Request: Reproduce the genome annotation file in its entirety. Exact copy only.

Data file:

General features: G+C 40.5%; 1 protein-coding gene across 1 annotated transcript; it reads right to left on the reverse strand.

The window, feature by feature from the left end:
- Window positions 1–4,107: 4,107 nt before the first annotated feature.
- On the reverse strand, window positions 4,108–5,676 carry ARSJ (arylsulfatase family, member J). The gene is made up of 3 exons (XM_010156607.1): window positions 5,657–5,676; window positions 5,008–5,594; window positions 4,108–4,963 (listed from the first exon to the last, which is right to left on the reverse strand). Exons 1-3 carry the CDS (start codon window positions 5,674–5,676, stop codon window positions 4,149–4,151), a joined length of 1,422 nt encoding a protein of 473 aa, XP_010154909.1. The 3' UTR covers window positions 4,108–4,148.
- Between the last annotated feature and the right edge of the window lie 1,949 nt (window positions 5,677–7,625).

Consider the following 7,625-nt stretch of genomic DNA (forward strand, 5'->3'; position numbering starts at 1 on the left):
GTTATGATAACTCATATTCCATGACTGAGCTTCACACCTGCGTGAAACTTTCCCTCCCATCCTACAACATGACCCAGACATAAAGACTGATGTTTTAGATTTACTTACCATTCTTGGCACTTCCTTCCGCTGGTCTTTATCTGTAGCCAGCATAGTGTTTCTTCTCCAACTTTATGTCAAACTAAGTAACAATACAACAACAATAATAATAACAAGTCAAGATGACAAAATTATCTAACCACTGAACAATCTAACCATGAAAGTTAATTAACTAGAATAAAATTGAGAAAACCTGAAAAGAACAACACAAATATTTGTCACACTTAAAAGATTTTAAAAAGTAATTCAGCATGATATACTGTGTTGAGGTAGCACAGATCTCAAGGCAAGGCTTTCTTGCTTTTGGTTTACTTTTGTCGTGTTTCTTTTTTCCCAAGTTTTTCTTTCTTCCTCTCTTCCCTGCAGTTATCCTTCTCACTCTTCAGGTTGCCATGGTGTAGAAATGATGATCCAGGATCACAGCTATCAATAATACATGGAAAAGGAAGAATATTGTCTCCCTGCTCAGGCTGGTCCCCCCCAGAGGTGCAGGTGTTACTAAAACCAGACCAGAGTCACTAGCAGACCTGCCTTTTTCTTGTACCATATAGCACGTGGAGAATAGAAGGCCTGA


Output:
General features: G+C 40.5%; 1 protein-coding gene across 1 annotated transcript; it reads right to left on the reverse strand.

The window, feature by feature from the left end:
- Window positions 1–4,107: 4,107 nt before the first annotated feature.
- On the reverse strand, window positions 4,108–5,676 carry ARSJ (arylsulfatase family, member J). The gene is made up of 3 exons (XM_010156607.1): window positions 5,657–5,676; window positions 5,008–5,594; window positions 4,108–4,963 (listed from the first exon to the last, which is right to left on the reverse strand). Exons 1-3 carry the CDS (start codon window positions 5,674–5,676, stop codon window positions 4,149–4,151), a joined length of 1,422 nt encoding a protein of 473 aa, XP_010154909.1. The 3' UTR covers window positions 4,108–4,148.
- Between the last annotated feature and the right edge of the window lie 1,949 nt (window positions 5,677–7,625).

Consider the following 7,625-nt stretch of genomic DNA (forward strand, 5'->3'; position numbering starts at 1 on the left):
GTTATGATAACTCATATTCCATGACTGAGCTTCACACCTGCGTGAAACTTTCCCTCCCATCCTACAACATGACCCAGACATAAAGACTGATGTTTTAGATTTACTTACCATTCTTGGCACTTCCTTCCGCTGGTCTTTATCTGTAGCCAGCATAGTGTTTCTTCTCCAACTTTATGTCAAACTAAGTAACAATACAACAACAATAATAATAACAAGTCAAGATGACAAAATTATCTAACCACTGAACAATCTAACCATGAAAGTTAATTAACTAGAATAAAATTGAGAAAACCTGAAAAGAACAACACAAATATTTGTCACACTTAAAAGATTTTAAAAAGTAATTCAGCATGATATACTGTGTTGAGGTAGCACAGATCTCAAGGCAAGGCTTTCTTGCTTTTGGTTTACTTTTGTCGTGTTTCTTTTTTCCCAAGTTTTTCTTTCTTCCTCTCTTCCCTGCAGTTATCCTTCTCACTCTTCAGGTTGCCATGGTGTAGAAATGATGATCCAGGATCACAGCTATCAATAATACATGGAAAAGGAAGAATATTGTCTCCCTGCTCAGGCTGGTCCCCCCCAGAGGTGCAGGTGTTACTAAAACCAGACCAGAGTCACTAGCAGACCTGCCTTTTTCTTGTACCATATAGCACGTGGAGAATAGAAGGCCTGA